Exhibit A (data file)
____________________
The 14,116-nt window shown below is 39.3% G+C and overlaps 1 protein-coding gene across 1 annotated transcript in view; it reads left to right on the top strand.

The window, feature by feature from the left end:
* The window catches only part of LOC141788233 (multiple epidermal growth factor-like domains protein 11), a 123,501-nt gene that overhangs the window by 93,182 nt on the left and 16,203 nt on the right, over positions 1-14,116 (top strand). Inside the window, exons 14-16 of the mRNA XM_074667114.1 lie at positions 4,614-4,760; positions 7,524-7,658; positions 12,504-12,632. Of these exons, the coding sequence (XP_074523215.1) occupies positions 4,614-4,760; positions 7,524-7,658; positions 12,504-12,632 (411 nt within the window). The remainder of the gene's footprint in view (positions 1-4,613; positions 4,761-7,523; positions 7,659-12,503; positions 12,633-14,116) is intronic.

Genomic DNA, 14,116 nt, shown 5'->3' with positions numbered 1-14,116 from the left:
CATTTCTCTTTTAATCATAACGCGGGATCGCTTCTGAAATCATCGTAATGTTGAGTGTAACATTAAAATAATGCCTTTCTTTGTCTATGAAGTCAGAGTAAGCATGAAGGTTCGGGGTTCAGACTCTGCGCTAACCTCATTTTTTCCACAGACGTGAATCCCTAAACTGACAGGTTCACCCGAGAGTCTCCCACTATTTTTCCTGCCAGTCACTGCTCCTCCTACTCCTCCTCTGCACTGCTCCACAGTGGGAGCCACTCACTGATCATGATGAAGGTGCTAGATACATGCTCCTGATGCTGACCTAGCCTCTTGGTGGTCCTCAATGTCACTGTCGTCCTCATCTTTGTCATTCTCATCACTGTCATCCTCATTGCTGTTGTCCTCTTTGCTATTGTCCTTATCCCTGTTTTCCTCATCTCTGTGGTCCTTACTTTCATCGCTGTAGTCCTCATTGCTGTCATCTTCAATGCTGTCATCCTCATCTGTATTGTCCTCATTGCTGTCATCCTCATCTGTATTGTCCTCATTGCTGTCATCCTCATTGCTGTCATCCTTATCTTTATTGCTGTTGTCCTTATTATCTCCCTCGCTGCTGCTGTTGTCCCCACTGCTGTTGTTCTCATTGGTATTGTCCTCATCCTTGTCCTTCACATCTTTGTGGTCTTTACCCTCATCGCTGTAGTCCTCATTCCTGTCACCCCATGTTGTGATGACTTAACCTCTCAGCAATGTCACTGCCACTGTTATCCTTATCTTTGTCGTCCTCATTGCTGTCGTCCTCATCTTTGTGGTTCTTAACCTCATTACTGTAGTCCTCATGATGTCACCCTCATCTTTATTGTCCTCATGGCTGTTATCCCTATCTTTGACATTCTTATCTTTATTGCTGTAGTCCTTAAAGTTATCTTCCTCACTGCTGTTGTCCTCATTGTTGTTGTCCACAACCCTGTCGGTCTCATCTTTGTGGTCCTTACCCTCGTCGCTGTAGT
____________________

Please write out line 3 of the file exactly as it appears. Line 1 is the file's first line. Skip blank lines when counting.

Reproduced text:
* The window catches only part of LOC141788233 (multiple epidermal growth factor-like domains protein 11), a 123,501-nt gene that overhangs the window by 93,182 nt on the left and 16,203 nt on the right, over positions 1-14,116 (top strand). Inside the window, exons 14-16 of the mRNA XM_074667114.1 lie at positions 4,614-4,760; positions 7,524-7,658; positions 12,504-12,632. Of these exons, the coding sequence (XP_074523215.1) occupies positions 4,614-4,760; positions 7,524-7,658; positions 12,504-12,632 (411 nt within the window). The remainder of the gene's footprint in view (positions 1-4,613; positions 4,761-7,523; positions 7,659-12,503; positions 12,633-14,116) is intronic.